“I’m convinced our technologies will bring stability to farming operations, which ultimately leads to an increase in profit. I do not doubt that these technologies are going to change the way we farm,” says Kevin Lee, CEO of CESeL Primus.
The company started indoor farming in 2018 on about 660 square meters, where it has been cultivating about 2 tons of vegetables per month and is expanding to strawberries and tomatoes. CESeL started with the indoor strawberry farm which has high-value chains, embarking on the business of automated farming.
“During our time growing in an indoor environment, we gained a lot of experience and knowledge that we used to develop our own line of products. We have been focusing on improving this and started an indoor farm facility construction business in early 2021. In this way, we can provide other growers with everything they would need from cultivation to distribution. Through that, we hope to make life a tad easier for indoor growers.”
Indoor strawberry farm
From that ambition, various products were born, such as the Conveyor Culture Platform. Whereas one of the most important factors in agriculture is water. Conveyor Culture is the result of thinking about that water by reducing the water consumption through a moving tray.
One-point irrigation adds efficiency through water tilting and combines the advantages of a conveyor which reduces labor. The platform includes everything: from light sources to water supply and drainage systems. CESel Primus can supply systems that fit into any installation space, explains Kevin Lee.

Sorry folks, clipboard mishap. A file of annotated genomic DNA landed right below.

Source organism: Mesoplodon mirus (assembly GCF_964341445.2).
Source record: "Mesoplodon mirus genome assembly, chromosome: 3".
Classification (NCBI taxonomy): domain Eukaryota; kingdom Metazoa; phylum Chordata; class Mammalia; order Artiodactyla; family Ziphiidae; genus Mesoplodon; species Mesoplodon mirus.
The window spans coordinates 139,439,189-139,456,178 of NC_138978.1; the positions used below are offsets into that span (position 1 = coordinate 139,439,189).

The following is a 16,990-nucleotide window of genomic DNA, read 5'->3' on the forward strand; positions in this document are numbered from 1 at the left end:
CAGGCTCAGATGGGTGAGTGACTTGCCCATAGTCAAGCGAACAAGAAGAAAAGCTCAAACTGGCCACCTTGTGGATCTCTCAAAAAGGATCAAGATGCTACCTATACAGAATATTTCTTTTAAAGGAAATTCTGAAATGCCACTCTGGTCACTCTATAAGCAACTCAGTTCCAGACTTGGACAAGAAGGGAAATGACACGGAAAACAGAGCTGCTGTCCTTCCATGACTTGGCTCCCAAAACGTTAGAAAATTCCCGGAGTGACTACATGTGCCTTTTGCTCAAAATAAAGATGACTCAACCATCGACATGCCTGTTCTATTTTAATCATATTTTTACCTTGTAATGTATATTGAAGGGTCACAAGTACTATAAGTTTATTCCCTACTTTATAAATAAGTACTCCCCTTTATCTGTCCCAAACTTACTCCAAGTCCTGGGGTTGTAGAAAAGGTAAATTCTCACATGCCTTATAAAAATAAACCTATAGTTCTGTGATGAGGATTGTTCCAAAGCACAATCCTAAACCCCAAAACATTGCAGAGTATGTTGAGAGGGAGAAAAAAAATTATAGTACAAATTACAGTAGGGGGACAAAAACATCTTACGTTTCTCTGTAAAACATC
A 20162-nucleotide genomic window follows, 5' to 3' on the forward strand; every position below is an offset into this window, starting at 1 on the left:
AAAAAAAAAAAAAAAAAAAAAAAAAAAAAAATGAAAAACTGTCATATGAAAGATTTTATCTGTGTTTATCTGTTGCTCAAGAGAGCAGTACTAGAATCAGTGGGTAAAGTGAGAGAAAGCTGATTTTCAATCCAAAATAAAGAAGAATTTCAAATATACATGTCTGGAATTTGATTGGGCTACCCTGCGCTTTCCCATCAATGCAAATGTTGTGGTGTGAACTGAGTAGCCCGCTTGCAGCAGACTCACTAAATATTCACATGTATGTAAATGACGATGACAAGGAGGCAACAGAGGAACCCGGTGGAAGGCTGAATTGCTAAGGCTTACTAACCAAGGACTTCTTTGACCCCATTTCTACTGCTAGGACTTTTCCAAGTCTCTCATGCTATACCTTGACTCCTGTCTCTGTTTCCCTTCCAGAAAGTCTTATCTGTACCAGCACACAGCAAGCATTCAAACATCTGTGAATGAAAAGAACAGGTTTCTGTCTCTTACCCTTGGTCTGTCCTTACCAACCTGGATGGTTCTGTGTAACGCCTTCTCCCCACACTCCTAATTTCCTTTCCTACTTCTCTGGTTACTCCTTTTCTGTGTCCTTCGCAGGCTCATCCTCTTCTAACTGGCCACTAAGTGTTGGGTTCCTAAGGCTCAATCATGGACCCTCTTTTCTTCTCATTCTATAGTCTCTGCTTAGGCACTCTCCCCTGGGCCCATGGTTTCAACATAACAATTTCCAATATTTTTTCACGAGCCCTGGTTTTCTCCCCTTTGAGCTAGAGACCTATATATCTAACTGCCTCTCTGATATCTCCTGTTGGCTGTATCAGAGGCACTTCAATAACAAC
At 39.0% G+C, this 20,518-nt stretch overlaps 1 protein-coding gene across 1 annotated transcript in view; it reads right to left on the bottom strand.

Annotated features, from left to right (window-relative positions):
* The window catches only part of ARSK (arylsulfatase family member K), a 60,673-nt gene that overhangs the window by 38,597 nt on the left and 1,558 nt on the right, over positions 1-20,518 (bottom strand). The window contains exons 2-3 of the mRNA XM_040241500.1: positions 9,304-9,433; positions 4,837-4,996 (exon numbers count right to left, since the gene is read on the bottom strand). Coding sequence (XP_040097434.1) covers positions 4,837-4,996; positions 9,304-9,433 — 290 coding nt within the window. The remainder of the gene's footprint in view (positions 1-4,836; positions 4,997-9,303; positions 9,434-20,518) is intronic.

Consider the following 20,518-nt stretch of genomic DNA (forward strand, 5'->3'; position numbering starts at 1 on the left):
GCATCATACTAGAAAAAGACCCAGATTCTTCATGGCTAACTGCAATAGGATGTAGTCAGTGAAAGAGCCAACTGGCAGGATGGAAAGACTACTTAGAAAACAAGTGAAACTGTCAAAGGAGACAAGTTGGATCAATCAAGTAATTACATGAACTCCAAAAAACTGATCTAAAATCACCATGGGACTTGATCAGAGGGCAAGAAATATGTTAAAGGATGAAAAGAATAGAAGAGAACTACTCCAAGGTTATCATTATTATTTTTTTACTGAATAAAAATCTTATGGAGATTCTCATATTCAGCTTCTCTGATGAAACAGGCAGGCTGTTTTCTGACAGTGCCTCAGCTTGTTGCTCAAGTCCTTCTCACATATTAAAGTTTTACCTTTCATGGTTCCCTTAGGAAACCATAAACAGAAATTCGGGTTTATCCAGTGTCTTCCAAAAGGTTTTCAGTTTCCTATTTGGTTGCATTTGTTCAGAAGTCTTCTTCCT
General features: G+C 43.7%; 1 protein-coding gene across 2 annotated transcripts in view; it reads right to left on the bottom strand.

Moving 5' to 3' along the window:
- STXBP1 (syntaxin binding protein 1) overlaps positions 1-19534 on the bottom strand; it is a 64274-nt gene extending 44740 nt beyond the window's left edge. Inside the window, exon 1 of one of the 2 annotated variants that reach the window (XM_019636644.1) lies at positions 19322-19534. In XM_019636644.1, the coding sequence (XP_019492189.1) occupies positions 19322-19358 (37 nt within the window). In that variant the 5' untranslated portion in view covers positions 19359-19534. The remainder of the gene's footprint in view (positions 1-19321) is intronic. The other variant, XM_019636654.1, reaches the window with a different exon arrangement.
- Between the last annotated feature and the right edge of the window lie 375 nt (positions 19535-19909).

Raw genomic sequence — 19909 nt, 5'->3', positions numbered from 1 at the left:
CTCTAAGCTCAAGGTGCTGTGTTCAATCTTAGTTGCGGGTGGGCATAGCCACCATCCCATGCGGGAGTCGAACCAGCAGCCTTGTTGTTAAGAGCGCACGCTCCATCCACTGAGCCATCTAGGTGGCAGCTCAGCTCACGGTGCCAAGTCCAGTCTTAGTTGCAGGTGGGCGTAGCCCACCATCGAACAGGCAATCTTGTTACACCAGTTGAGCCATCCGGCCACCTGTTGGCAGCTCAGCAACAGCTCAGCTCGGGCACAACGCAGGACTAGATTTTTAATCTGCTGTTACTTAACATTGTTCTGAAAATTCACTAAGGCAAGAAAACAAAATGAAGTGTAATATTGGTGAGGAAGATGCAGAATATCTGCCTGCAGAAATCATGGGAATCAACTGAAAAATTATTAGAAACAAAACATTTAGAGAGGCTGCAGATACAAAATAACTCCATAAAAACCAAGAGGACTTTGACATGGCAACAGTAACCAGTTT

Conveyor Culture indoor farm (300sq.m)
Of course, you might think that ‘all sounds great, but there are so many automation platforms’, and that is very true. So, what makes these so different? “Where other platforms just only focus on trying harvesting, the CESel’s technology will make it possible to harvest and sort produce based on sugar content, size, and maturity.
“Furthermore, automated harvesting is a delicate process, and crops can easily be damaged; that is not a problem with our products, as they cut the harvest, rather than pulling them,” Kevin Lee explains.
CESeL Primus already has a strawberry harvesting robot, but they are now extensively researching and developing that technology so it can be applied to other crops such as leafy greens and fruits.
Furthermore, the company is also planning to build an automated farm in which their technology is integrated. “We want to expand that farm by 2023 as well, so now is an important time to combine data, AI, and robotics.”
Introducing vertical farms in apartment blocks
The company also plans to establish local production hubs in densely populated areas to offer locally produced food. When that plan is realized, customers will be able to buy fresh, environmentally-friendly strawberries and salads which are harvested only after they are ordered.
Farm automation system
"That way, farmers will receive a decent income as they won’t have to worry about whether they will be able to move their produce. This is done through sales in CESeL’s distribution system. It’s truly a win-win situation,” Kevin Lee shares. To realize all of this, a franchise business, ‘Farm&OnStore’, is in the works.